Gorputzak lauhazkan. Locomotion = Cuerpos al galope. Locomotion = Galloping bodies. Locomotion
This is the famous story of the flying horse, which took place in 1872 in California. A group of horse racing enthusiasts maintained that during the galloping of the horse, there was a moment when its legs did not touch the ground. Another group of fans believed the opposite, so the first group commissioned the photographer Eadweard Muybridge to try to capture the movement of a galloping horse with his camera. The experiment was called The horse in motion (1878) and showed that the horse did indeed remain in the air for a few thousandths of a second. His subsequent photographic study of movement, a seminal work in the history of photography and a key moment in the birth of cinema, was called The Human and Animal Locomotion.
This experiment, and the very etymology of the word cinematograph – from the Greek kinema (movement) and graphe (writing) – has been our inspiration for a film season associated with the programme Ariketak: the second breath, which will take place in Tabakalera throughout the 2018-2019 biennium. It will involve a review of the history of cinema and its relationship with the concept of movement: whether in its early days with the physical, slapstick comedy of silent film; or in its historical relationship with sport; or in the way in which the camera and its movement – from the travelling shot to the long take – can define a work.
Ready, steady ... Go! Galloping bodies. Locomotion.
15 June, Friday, 20:00 (49’)
Making a living, Henry Lehrman, USA, 1914, 12’
Let’s go back to the very beginnings: this is Charlie Chaplin’s first film appearance, when he was not yet “The Tramp”, when the rules of what would later be known as silent comedy were still being defined; at the birth of slapstick, physical and knockabout humour, the gag, races and chases, etc. In this case, Chaplin pretends to be a reporter and the chaos typical his character soon ensues.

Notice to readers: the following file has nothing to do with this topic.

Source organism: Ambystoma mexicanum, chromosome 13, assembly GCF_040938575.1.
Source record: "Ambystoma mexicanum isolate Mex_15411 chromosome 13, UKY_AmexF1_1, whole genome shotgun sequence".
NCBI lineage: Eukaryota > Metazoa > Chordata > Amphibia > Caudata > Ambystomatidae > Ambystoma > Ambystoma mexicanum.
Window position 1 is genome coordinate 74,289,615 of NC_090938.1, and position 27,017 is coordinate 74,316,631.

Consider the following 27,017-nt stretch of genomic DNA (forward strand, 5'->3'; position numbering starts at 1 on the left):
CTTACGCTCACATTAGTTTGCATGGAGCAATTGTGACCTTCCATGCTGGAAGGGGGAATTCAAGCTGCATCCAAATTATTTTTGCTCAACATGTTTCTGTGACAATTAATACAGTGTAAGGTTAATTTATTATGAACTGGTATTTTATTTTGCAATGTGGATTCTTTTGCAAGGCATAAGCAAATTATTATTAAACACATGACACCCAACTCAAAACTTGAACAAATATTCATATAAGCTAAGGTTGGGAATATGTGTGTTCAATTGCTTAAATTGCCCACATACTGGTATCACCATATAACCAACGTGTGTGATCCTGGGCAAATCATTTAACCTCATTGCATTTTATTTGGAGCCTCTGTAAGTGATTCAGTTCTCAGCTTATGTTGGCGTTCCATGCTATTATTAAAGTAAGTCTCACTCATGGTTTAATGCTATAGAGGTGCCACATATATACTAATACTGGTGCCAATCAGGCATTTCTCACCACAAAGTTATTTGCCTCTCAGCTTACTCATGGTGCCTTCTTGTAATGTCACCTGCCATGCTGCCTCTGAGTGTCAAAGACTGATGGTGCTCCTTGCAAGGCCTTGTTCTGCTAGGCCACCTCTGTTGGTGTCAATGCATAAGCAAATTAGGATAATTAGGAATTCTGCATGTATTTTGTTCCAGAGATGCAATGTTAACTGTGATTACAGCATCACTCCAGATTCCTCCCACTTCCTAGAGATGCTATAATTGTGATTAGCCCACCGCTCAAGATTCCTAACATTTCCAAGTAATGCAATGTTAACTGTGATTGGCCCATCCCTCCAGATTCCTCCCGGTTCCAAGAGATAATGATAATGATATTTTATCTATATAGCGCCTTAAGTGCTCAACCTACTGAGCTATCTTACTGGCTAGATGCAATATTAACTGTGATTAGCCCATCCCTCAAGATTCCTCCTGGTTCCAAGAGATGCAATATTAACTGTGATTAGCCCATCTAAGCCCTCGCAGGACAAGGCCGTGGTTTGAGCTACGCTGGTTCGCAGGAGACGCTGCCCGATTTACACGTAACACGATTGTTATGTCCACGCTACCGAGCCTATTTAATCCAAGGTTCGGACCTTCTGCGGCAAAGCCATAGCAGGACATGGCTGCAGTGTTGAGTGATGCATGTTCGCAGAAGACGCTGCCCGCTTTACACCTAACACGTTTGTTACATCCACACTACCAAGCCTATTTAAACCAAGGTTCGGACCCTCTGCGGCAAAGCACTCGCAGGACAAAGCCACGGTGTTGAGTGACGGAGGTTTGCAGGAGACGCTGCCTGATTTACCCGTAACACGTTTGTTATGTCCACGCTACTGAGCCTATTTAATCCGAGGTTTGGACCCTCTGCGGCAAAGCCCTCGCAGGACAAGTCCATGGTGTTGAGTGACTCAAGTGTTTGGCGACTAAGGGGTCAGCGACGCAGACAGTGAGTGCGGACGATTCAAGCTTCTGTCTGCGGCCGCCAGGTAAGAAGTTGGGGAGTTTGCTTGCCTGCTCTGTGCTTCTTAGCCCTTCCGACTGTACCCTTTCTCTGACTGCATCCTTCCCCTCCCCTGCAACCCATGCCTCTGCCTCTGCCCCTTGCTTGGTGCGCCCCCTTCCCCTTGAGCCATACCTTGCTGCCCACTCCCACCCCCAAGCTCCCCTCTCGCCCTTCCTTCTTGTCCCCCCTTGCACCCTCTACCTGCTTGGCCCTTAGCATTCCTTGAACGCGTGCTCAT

Kid auto races at Venice, Henry Lehrman, USA, 1914, 6’
Here we do see the first appearance of the “The Tramp”, the iconic vagabond created by Charlie Chaplin: his gestures, twitches, clothing, walking stick and sense of rhythm.
The Champion, Charles Chaplin, USA, 1915, 31'
If ballet and boxing ever had anything in common, Chaplin and his impossible moves in the ring demonstrate them here. It all begins when Chaplin the tramp and his dog find a horseshoe in the door to a gym and decide to try their luck in a fight against the champion Bob Uppercut.
June 24, Sunday, 19:00
People’s Park, J.P. Sniadecki and Libbie Cohn, AEB, 2012, 78', DCP
This film is like going for a walk: a single long take lasting for 78 minutes takes us through the popular park of Chengdu, in the province of Sichuan (China). There are people who walk, eat, dance, talk, sing, write, practice tai chi, observe and are observed. We are therefore presented with a film of rhythms, of pure movement: the movement of those who film and that of those who are filmed. The triangle closes, of course, in the cinema, with the public observing, inhabiting and walking through the images, living this block of space-time filmed one afternoon six years ago and now – thanks to the act of recording it at the time, and to the act of reproducing it now – brought back to life. Jury Prize at the Ann Arbor Film Festival (Michigan), 2013.
Organizer : CICC - Tabakalera